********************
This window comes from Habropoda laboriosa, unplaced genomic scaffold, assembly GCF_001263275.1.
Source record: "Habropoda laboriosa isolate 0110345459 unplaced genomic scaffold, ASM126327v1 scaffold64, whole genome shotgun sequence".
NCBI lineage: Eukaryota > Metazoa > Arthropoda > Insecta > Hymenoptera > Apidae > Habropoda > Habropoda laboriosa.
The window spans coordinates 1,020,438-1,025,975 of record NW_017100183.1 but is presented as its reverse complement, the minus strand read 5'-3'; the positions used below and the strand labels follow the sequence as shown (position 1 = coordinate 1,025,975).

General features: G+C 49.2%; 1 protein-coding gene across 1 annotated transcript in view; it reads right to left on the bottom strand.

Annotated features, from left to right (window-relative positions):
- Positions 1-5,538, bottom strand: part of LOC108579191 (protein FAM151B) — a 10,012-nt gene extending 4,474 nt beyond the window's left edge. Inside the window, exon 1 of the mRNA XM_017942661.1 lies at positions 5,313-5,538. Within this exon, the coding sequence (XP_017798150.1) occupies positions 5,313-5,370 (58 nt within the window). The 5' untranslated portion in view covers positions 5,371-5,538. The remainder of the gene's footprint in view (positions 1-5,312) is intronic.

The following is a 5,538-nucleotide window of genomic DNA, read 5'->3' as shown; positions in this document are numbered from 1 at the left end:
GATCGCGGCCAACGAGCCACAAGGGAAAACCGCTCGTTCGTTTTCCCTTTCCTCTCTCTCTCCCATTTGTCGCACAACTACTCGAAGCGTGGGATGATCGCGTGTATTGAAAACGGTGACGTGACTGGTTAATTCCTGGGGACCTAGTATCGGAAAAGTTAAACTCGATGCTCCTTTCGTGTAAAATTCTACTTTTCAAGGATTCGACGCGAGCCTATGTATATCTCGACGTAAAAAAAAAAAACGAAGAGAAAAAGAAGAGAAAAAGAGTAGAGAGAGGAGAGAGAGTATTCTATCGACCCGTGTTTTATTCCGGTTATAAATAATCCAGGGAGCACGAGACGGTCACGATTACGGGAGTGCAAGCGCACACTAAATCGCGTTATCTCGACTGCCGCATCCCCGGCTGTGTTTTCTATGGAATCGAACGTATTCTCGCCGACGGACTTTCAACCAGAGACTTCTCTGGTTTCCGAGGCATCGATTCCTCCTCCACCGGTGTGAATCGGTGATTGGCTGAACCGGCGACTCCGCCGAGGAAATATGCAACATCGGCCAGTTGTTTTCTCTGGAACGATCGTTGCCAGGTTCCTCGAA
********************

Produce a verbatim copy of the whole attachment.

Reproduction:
This window comes from Habropoda laboriosa, unplaced genomic scaffold, assembly GCF_001263275.1.
Source record: "Habropoda laboriosa isolate 0110345459 unplaced genomic scaffold, ASM126327v1 scaffold64, whole genome shotgun sequence".
NCBI lineage: Eukaryota > Metazoa > Arthropoda > Insecta > Hymenoptera > Apidae > Habropoda > Habropoda laboriosa.
The window spans coordinates 1,020,438-1,025,975 of record NW_017100183.1 but is presented as its reverse complement, the minus strand read 5'-3'; the positions used below and the strand labels follow the sequence as shown (position 1 = coordinate 1,025,975).

General features: G+C 49.2%; 1 protein-coding gene across 1 annotated transcript in view; it reads right to left on the bottom strand.

Annotated features, from left to right (window-relative positions):
- Positions 1-5,538, bottom strand: part of LOC108579191 (protein FAM151B) — a 10,012-nt gene extending 4,474 nt beyond the window's left edge. Inside the window, exon 1 of the mRNA XM_017942661.1 lies at positions 5,313-5,538. Within this exon, the coding sequence (XP_017798150.1) occupies positions 5,313-5,370 (58 nt within the window). The 5' untranslated portion in view covers positions 5,371-5,538. The remainder of the gene's footprint in view (positions 1-5,312) is intronic.

The following is a 5,538-nucleotide window of genomic DNA, read 5'->3' as shown; positions in this document are numbered from 1 at the left end:
GATCGCGGCCAACGAGCCACAAGGGAAAACCGCTCGTTCGTTTTCCCTTTCCTCTCTCTCTCCCATTTGTCGCACAACTACTCGAAGCGTGGGATGATCGCGTGTATTGAAAACGGTGACGTGACTGGTTAATTCCTGGGGACCTAGTATCGGAAAAGTTAAACTCGATGCTCCTTTCGTGTAAAATTCTACTTTTCAAGGATTCGACGCGAGCCTATGTATATCTCGACGTAAAAAAAAAAAACGAAGAGAAAAAGAAGAGAAAAAGAGTAGAGAGAGGAGAGAGAGTATTCTATCGACCCGTGTTTTATTCCGGTTATAAATAATCCAGGGAGCACGAGACGGTCACGATTACGGGAGTGCAAGCGCACACTAAATCGCGTTATCTCGACTGCCGCATCCCCGGCTGTGTTTTCTATGGAATCGAACGTATTCTCGCCGACGGACTTTCAACCAGAGACTTCTCTGGTTTCCGAGGCATCGATTCCTCCTCCACCGGTGTGAATCGGTGATTGGCTGAACCGGCGACTCCGCCGAGGAAATATGCAACATCGGCCAGTTGTTTTCTCTGGAACGATCGTTGCCAGGTTCCTCGAA